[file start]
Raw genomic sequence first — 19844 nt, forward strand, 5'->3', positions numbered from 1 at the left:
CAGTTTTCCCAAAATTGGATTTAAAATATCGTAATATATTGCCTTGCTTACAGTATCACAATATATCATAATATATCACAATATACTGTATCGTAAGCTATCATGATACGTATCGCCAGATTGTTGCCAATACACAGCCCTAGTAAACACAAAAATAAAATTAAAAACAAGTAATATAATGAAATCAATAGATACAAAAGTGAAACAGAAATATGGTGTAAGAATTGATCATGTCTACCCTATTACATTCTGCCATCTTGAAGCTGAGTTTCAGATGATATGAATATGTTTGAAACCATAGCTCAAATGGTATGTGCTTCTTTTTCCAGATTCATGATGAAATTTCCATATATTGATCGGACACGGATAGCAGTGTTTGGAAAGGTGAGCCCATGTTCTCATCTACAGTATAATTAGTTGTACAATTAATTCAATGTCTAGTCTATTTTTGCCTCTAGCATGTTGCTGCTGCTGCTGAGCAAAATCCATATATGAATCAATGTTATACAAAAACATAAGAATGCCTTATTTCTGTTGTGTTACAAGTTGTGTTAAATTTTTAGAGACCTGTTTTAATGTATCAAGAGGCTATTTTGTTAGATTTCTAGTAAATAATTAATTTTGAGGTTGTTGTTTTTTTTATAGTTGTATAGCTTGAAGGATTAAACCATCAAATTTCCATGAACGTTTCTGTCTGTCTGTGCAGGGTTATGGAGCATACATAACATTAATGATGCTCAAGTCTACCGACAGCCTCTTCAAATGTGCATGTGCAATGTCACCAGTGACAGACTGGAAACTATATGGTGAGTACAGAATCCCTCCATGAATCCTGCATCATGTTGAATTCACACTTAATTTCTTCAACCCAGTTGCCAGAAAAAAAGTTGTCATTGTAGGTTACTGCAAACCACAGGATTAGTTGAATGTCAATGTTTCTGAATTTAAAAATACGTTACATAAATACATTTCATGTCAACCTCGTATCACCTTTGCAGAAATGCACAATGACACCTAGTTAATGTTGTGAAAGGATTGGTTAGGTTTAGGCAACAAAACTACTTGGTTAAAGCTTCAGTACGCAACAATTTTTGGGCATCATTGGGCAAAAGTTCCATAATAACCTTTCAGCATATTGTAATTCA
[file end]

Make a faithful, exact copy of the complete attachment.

Raw genomic sequence first — 19844 nt, forward strand, 5'->3', positions numbered from 1 at the left:
CAGTTTTCCCAAAATTGGATTTAAAATATCGTAATATATTGCCTTGCTTACAGTATCACAATATATCATAATATATCACAATATACTGTATCGTAAGCTATCATGATACGTATCGCCAGATTGTTGCCAATACACAGCCCTAGTAAACACAAAAATAAAATTAAAAACAAGTAATATAATGAAATCAATAGATACAAAAGTGAAACAGAAATATGGTGTAAGAATTGATCATGTCTACCCTATTACATTCTGCCATCTTGAAGCTGAGTTTCAGATGATATGAATATGTTTGAAACCATAGCTCAAATGGTATGTGCTTCTTTTTCCAGATTCATGATGAAATTTCCATATATTGATCGGACACGGATAGCAGTGTTTGGAAAGGTGAGCCCATGTTCTCATCTACAGTATAATTAGTTGTACAATTAATTCAATGTCTAGTCTATTTTTGCCTCTAGCATGTTGCTGCTGCTGCTGAGCAAAATCCATATATGAATCAATGTTATACAAAAACATAAGAATGCCTTATTTCTGTTGTGTTACAAGTTGTGTTAAATTTTTAGAGACCTGTTTTAATGTATCAAGAGGCTATTTTGTTAGATTTCTAGTAAATAATTAATTTTGAGGTTGTTGTTTTTTTTATAGTTGTATAGCTTGAAGGATTAAACCATCAAATTTCCATGAACGTTTCTGTCTGTCTGTGCAGGGTTATGGAGCATACATAACATTAATGATGCTCAAGTCTACCGACAGCCTCTTCAAATGTGCATGTGCAATGTCACCAGTGACAGACTGGAAACTATATGGTGAGTACAGAATCCCTCCATGAATCCTGCATCATGTTGAATTCACACTTAATTTCTTCAACCCAGTTGCCAGAAAAAAAGTTGTCATTGTAGGTTACTGCAAACCACAGGATTAGTTGAATGTCAATGTTTCTGAATTTAAAAATACGTTACATAAATACATTTCATGTCAACCTCGTATCACCTTTGCAGAAATGCACAATGACACCTAGTTAATGTTGTGAAAGGATTGGTTAGGTTTAGGCAACAAAACTACTTGGTTAAAGCTTCAGTACGCAACAATTTTTGGGCATCATTGGGCAAAAGTTCCATAATAACCTTTCAGCATATTGTAATTCA